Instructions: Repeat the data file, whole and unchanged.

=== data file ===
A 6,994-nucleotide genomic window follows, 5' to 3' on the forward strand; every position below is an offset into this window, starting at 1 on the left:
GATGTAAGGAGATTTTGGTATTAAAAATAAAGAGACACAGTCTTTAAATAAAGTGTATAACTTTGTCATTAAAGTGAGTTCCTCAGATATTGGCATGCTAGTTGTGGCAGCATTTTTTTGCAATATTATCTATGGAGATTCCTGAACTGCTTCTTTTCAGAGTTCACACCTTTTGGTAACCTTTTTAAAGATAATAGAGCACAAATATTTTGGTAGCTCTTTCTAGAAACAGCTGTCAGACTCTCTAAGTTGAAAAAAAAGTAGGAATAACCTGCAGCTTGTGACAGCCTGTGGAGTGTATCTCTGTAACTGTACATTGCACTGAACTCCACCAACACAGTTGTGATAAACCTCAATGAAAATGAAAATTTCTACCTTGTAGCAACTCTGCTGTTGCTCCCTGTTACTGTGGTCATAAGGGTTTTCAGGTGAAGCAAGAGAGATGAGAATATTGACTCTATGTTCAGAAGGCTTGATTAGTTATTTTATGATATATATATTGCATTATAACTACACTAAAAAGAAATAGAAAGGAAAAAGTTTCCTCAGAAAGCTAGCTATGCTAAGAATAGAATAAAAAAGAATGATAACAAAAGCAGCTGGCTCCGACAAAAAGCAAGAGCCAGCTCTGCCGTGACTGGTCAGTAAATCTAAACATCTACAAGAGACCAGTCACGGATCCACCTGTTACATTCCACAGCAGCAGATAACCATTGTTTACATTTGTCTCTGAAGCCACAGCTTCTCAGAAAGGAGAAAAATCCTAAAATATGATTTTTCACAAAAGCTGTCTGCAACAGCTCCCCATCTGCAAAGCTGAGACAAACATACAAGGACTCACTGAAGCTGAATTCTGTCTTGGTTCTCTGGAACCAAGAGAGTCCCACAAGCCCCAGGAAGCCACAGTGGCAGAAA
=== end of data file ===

A 6,994-nucleotide genomic window follows, 5' to 3' on the forward strand; every position below is an offset into this window, starting at 1 on the left:
GATGTAAGGAGATTTTGGTATTAAAAATAAAGAGACACAGTCTTTAAATAAAGTGTATAACTTTGTCATTAAAGTGAGTTCCTCAGATATTGGCATGCTAGTTGTGGCAGCATTTTTTTGCAATATTATCTATGGAGATTCCTGAACTGCTTCTTTTCAGAGTTCACACCTTTTGGTAACCTTTTTAAAGATAATAGAGCACAAATATTTTGGTAGCTCTTTCTAGAAACAGCTGTCAGACTCTCTAAGTTGAAAAAAAAGTAGGAATAACCTGCAGCTTGTGACAGCCTGTGGAGTGTATCTCTGTAACTGTACATTGCACTGAACTCCACCAACACAGTTGTGATAAACCTCAATGAAAATGAAAATTTCTACCTTGTAGCAACTCTGCTGTTGCTCCCTGTTACTGTGGTCATAAGGGTTTTCAGGTGAAGCAAGAGAGATGAGAATATTGACTCTATGTTCAGAAGGCTTGATTAGTTATTTTATGATATATATATTGCATTATAACTACACTAAAAAGAAATAGAAAGGAAAAAGTTTCCTCAGAAAGCTAGCTATGCTAAGAATAGAATAAAAAAGAATGATAACAAAAGCAGCTGGCTCCGACAAAAAGCAAGAGCCAGCTCTGCCGTGACTGGTCAGTAAATCTAAACATCTACAAGAGACCAGTCACGGATCCACCTGTTACATTCCACAGCAGCAGATAACCATTGTTTACATTTGTCTCTGAAGCCACAGCTTCTCAGAAAGGAGAAAAATCCTAAAATATGATTTTTCACAAAAGCTGTCTGCAACAGCTCCCCATCTGCAAAGCTGAGACAAACATACAAGGACTCACTGAAGCTGAATTCTGTCTTGGTTCTCTGGAACCAAGAGAGTCCCACAAGCCCCAGGAAGCCACAGTGGCAGAAA